Something in the human condition, I believe, prefers a certain clarity. Whose side are you on? Where do you stand? What are your beliefs?
Now, we all know that life never is quite black and white, the binary system of computers and our own left-brain/right-brain setup notwithstanding. And surely in matters of wine, an embrace of a broad spectrum of pleasures is the wisest course.
That acknowledged, I would be less than honest were I not to say that I personally find the "I love all kinds of wines and I drink everything" school to be, well, wishy-washy.
In the spirit of making a stand, I've started to identify markers of what I like to call The Great Divide.
Obviously, no one—including, I have to admit, myself—is quite so definitive in their palate and aesthetic preferences. Still, there's at least a kernel of reality to what follows in this column. Most of the wine lovers I know do seem to land on one side or the other of The Great Divide in their preferences.
So here's the question: Where do you stand? For that matter, do you agree that it's either enjoyable or perhaps even essential to take a stand? Consider these possibilities:
Power or Finesse? For this observer, the divide between power and finesse is one of the major wine markers of our time. Now, it's possible for wine to have both power and finesse. Indeed, that's what makes some of the world's greatest wines, such as the grands crus of Burgundy or many of most acclaimed Cabernets, so extraordinary. It's a rare conciliation of attributes.
Most wines however, the great majority, tend to fall into one camp or the other. And it seems to me that most wine tasters do too. When you choose your wines, do you gravitate toward the emphatically flavorful? Or do you seek the more insinuating? How you answer says, I think, a lot about aesthetic preferences and very often informs which regions and grape varieties that you will seek out.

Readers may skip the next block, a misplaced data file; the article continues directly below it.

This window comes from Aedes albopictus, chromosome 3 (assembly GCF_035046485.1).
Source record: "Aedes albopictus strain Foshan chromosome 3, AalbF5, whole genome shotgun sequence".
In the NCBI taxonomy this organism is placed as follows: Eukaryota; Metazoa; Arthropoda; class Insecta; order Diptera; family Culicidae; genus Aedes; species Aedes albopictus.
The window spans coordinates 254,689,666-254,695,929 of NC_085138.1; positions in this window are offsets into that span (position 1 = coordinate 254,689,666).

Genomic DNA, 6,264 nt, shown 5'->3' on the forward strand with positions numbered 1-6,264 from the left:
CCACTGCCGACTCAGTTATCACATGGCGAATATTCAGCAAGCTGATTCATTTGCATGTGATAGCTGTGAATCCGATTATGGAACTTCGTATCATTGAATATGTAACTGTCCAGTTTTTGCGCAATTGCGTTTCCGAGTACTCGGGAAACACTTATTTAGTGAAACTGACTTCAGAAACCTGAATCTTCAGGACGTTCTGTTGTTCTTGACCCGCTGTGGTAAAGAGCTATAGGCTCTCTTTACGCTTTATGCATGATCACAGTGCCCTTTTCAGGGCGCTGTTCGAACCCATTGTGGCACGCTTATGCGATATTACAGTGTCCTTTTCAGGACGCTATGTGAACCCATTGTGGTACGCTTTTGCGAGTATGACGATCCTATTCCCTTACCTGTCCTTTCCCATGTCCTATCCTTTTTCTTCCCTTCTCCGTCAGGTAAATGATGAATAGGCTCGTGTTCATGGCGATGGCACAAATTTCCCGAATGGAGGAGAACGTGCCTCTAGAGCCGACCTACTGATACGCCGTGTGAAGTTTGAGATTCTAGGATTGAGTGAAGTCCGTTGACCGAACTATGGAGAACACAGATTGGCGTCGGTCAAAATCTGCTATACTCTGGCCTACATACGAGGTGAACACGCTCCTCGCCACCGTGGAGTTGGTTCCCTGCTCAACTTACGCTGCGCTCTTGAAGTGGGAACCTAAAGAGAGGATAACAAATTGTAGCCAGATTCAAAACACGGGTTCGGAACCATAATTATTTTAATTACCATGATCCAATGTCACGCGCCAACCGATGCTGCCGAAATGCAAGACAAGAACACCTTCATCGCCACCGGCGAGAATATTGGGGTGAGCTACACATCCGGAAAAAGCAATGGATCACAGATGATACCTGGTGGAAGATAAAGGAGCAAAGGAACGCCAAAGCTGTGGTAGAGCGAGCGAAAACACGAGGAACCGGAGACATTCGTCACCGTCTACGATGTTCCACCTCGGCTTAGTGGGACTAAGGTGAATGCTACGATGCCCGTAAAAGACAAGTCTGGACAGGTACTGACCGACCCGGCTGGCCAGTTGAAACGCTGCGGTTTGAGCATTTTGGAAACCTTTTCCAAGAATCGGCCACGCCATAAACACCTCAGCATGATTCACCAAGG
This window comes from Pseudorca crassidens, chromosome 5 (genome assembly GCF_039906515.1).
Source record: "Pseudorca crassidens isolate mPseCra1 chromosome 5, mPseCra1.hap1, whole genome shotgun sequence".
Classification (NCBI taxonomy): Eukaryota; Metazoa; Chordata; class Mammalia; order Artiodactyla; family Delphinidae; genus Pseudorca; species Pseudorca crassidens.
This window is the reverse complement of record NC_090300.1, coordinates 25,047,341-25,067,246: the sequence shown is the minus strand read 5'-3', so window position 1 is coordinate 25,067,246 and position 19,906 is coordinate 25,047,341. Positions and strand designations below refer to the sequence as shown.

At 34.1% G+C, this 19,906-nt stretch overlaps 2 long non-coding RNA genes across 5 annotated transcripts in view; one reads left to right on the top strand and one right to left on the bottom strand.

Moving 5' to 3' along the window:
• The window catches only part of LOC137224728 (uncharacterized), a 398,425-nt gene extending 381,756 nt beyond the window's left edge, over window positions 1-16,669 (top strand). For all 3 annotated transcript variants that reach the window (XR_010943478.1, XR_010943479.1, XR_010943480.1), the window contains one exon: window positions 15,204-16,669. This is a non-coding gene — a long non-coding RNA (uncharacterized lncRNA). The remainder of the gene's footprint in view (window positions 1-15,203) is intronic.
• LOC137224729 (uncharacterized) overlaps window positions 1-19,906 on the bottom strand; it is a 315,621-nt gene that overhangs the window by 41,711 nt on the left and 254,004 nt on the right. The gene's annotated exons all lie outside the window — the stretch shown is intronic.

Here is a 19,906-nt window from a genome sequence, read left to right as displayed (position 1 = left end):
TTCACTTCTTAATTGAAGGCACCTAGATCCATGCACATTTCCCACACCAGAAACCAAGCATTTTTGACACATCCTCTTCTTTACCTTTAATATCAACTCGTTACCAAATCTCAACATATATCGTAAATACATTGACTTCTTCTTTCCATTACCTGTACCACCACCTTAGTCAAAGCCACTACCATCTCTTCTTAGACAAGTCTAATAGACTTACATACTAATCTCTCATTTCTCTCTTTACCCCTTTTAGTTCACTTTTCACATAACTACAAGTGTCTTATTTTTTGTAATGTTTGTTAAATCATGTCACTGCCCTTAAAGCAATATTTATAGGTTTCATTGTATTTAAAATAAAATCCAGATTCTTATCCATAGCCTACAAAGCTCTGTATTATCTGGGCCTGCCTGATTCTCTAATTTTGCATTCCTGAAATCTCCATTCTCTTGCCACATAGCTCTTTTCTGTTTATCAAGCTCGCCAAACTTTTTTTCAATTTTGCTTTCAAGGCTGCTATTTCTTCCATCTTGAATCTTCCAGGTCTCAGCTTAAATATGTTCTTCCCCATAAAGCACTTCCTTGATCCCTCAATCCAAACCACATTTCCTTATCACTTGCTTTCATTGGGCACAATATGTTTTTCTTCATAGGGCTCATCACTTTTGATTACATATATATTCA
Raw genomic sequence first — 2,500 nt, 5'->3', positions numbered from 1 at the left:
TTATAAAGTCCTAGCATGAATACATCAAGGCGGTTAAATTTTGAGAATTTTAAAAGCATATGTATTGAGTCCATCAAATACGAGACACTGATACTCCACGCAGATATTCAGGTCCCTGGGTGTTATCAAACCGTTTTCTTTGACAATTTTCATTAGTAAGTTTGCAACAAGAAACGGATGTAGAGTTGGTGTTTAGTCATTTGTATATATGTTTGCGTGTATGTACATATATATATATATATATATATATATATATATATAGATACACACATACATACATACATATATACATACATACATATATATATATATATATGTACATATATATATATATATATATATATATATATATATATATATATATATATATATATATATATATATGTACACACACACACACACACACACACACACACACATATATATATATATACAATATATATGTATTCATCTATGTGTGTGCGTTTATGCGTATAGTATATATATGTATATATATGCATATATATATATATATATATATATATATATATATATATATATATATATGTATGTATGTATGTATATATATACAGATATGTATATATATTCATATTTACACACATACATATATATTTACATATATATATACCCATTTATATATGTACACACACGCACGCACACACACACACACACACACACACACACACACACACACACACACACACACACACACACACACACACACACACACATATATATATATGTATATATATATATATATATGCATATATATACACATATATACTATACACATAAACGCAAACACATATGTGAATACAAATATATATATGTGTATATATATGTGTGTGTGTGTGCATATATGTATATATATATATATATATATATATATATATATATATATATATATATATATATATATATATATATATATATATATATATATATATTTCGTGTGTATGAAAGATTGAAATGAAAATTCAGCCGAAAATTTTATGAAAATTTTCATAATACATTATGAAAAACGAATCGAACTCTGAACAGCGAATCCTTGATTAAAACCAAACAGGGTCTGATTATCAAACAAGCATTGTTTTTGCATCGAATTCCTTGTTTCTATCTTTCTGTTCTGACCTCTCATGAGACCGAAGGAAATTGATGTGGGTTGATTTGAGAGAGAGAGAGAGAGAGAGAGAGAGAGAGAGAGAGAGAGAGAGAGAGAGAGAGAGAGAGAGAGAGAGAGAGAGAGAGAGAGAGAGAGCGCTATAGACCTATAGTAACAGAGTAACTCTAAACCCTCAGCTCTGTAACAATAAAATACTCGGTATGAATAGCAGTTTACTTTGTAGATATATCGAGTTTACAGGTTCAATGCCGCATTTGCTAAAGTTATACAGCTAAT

Old School or New Wave? The idea of "old school" and "new wave" is admittedly ambiguous. Most of us, somehow, do have a sense of what's being referred to, even if it's not terribly exact. Besides, the two categories tend to evolve. What's "new wave" today becomes "old school" tomorrow.
Nevertheless, I do sense that some tasters have what might be called an "appetite for modernity." They like the new and different; they prefer the eye-opening. We saw this, for example, in the 1980s and 1990s in Barolo with the dramatic divide between tannic, long-maturing Nebbiolos and the "new wave" of Barolo producers using short fermentation times, small new oak barrels and other techniques to create soft, supple and earlier-maturing wines.
We are seeing even more radical wine interpretations with the so-called "orange wines," which are white wines that acquire a hue from the long skin-contact time during fermentation, resulting in a dramatically different flavor and color than we're used to with modern white wines. Actually, it's an ancient winemaking technique. But skin contact for white wines has been so long out of use that it is now, ironically, "new wave."
Are you sympathetic to "new wave"? Or does it consistently strike you as gimmicky?